• min_parallel_table_scan_size: This parameter determines how much data must be scanned to determine when and how many parallel workers to spawn. If you’re using EXTENDED / TOAST storage (the default) for your vectors, you may not be getting a parallel scan because PostgreSQL will only consider the amount of space used in the main table, not the TOAST table. Setting this to a lower value (e.g. SET min_parallel_table_scan_size TO 1) may help you spawn more parallel workers.

Below is an example of the impact of parallelization on a 1,000,000 set of 768-dimensional vectors (note, to see parallel workers spawned in your session, you’ll have to run SET client_min_messages TO 'DEBUG1';):

Serial build:

CREATE INDEX ON vecs USING ivfflat(embedding) WITH (lists=500);
DEBUG:  building index "vecs_embedding_idx" on table "vecs" serially
Time: 112836.829 ms (01:52.837)

Parallel build with 2 workers (including the leader, so really “3” workers :):

SET max_parallel_maintenance_workers TO 2;  
CREATE INDEX ON vecs USING ivfflat(embedding) WITH (lists=500);
DEBUG:  using 2 parallel workers
DEBUG:  worker processed 331820 tuples
DEBUG:  worker processed 331764 tuples
DEBUG:  leader processed 336416 tuples
Time: 61849.137 ms (01:01.849)

We can see that there is almost a 2x speedup with parallel builds. But how much is too much? Let’s see what happens when we allow for PostgreSQL to use more parallel workers on this data set:

SET max_parallel_maintenance_workers TO 8;  
CREATE INDEX ON vecs USING ivfflat(embedding) WITH (lists=500);
DEBUG:  using 6 parallel workers
DEBUG:  worker processed 142740 tuples
DEBUG:  worker processed 142394 tuples
DEBUG:  worker processed 142192 tuples
DEBUG:  worker processed 142316 tuples
DEBUG:  worker processed 142674 tuples
DEBUG:  leader processed 142284 tuples
DEBUG:  worker processed 145400 tuples
Time: 67140.314 ms (01:07.140)

We can see that for this data set, we were able to achieve max performance with only 2 workers, and the leader.

Where does this feature shave off time? Let’s look at a comparison between a few different runs and times between the different phases:

1,000,000 768-dim vectors, lists=1000

Time measured in seconds.


In the above experiment, we see that we get a 2x+ overall speedup, with a 6x improvement in the assignment phase, though note that the sort has a significant slowdown (albeit it’s not noticeable). Let’s add more vectors into the mix.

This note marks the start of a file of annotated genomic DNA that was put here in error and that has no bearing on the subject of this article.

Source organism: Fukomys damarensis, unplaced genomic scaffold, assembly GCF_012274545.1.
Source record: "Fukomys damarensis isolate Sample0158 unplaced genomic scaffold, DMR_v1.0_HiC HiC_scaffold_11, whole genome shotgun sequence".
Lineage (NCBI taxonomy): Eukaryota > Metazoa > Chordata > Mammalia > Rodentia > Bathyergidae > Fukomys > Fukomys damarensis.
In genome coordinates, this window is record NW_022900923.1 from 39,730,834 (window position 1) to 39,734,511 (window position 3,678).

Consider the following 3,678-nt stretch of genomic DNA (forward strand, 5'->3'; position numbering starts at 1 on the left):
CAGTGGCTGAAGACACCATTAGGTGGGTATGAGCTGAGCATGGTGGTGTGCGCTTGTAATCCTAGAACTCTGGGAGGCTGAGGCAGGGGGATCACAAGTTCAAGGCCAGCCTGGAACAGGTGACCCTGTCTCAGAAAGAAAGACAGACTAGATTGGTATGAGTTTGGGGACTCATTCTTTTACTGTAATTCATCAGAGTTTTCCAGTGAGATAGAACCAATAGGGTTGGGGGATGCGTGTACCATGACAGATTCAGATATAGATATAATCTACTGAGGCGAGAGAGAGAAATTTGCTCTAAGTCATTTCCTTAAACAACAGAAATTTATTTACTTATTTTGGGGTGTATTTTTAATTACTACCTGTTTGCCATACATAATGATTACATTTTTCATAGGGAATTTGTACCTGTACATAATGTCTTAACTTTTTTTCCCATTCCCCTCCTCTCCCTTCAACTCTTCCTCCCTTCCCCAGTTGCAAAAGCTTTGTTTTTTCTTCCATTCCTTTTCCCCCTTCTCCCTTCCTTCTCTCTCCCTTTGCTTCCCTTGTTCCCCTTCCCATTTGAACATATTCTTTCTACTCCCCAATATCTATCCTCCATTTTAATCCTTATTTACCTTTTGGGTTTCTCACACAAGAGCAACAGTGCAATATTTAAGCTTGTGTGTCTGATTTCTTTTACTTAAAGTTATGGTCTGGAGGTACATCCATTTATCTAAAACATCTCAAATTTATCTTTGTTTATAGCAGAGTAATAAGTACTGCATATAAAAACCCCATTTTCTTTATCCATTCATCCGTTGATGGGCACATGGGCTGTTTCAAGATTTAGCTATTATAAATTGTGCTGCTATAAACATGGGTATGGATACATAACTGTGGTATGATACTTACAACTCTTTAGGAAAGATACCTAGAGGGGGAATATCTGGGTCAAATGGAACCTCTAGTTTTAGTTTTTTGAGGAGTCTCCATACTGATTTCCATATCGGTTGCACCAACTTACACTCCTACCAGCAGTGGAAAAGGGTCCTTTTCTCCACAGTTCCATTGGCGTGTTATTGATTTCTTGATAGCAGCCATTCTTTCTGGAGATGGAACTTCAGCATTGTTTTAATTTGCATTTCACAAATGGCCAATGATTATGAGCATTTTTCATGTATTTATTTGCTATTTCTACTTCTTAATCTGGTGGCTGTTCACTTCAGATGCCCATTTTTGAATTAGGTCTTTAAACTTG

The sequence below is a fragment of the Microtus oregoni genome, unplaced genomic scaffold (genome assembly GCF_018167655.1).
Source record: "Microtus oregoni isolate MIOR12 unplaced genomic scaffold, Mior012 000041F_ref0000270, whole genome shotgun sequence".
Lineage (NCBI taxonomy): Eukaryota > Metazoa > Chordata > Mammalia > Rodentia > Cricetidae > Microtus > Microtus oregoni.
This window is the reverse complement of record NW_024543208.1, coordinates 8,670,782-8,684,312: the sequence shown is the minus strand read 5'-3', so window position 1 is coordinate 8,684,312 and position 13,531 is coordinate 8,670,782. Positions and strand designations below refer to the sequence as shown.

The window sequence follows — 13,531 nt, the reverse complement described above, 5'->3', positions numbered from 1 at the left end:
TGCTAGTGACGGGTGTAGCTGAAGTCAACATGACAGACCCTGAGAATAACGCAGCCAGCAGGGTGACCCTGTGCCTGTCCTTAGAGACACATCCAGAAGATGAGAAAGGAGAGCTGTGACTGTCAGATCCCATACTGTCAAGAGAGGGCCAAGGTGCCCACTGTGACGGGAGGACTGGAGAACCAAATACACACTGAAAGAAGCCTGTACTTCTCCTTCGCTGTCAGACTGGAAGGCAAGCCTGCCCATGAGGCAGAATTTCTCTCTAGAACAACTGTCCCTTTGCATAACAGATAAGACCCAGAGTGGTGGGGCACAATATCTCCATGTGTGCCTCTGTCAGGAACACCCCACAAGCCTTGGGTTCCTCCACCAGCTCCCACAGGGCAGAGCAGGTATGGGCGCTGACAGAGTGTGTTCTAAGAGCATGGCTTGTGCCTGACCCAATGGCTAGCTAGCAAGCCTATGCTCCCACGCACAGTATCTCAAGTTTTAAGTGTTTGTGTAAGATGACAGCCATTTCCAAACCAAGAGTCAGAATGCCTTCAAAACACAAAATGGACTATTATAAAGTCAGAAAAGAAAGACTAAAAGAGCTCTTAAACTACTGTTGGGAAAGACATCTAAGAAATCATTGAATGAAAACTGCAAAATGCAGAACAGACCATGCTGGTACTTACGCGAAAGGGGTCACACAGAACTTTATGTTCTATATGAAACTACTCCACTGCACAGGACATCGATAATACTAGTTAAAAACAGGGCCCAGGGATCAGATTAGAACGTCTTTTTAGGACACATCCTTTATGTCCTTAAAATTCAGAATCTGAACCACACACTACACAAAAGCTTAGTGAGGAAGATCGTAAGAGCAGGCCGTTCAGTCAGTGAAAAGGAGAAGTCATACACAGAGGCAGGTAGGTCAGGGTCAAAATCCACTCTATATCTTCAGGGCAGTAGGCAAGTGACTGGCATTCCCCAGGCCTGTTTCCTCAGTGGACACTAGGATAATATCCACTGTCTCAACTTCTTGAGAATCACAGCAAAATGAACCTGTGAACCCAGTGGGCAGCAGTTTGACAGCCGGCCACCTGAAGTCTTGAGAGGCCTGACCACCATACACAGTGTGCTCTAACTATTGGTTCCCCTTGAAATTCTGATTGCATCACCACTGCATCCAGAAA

5,000,000 768-dim vectors, lists=2000

Time measured in seconds.


Again, in this experiment we see that we save the most time in the assignment phase, though note that the sort time increases roughly linearly as we add more vectors into the build.

Finally, let’s look at one very large example!

100,000,000 384-dim vectors, lists=1000

A few things to note about this test:

  • First, you’d normally use a larger value of lists to drive a better performance/recall ratio across your data set.
  • I mainly experimented with different values of max_parallel_maintenance_workers, and for this data set, the optimal value was around 32.
  • Finally, I stopped the tests before the write-to-disk phase completed, but everything was trending much faster than the 23 hours it took to build this serially!

Time is in hours. All builds were in parallel:


Overall, if you have larger data sets, you should see improvements in ivfflat build times, particularly for larger data sets.

Other features

pgvector 0.5.0 is a pretty big release, so don’t miss out on these other items:

  • SUM aggregates: You can now sum up all your vectors, e.g. SELECT sum(embedding) FROM vecs;.
  • Manhattan / Taxicab / L1 distance: This release adds the l1_distance function so you can find the Manhattan distance between two vectors (which I personally find very helpful).
  • Element-wise multiplication: You can now multiple two vectors by each other, e.g. SELECT '[1,2,3]'::vector(3) * '[4,5,6]'::vector(3).

What’s next?

Ready to try out or upgrade to pgvector 0.5.0? If you’re already using pgvector, once you’ve installed the new version into your database, you can upgrade to 0.5.0 using the following command:


or explicitly via:


There’s still more to come in pgvector. The 0.5.0 release will help support more vector-driven workloads on PostgreSQL, and is a great setup for future releases that will further expand the capabilities of PostgreSQL as a vector database.

And last but not least, but a huge THANK YOU to everyone who’s worked on pgvector to date, whether its coding, testing, providing feedback, and contributing ideas. A very special thanks to Andrew Kane for his tireless work on the 0.5.0 release, and also many thanks to Pavel Borisov who did the work unlocked the performance gains ont he distance operations.

As awesome as the 0.5.0 release of pgvector is, the best has yet to come. Stay tuned!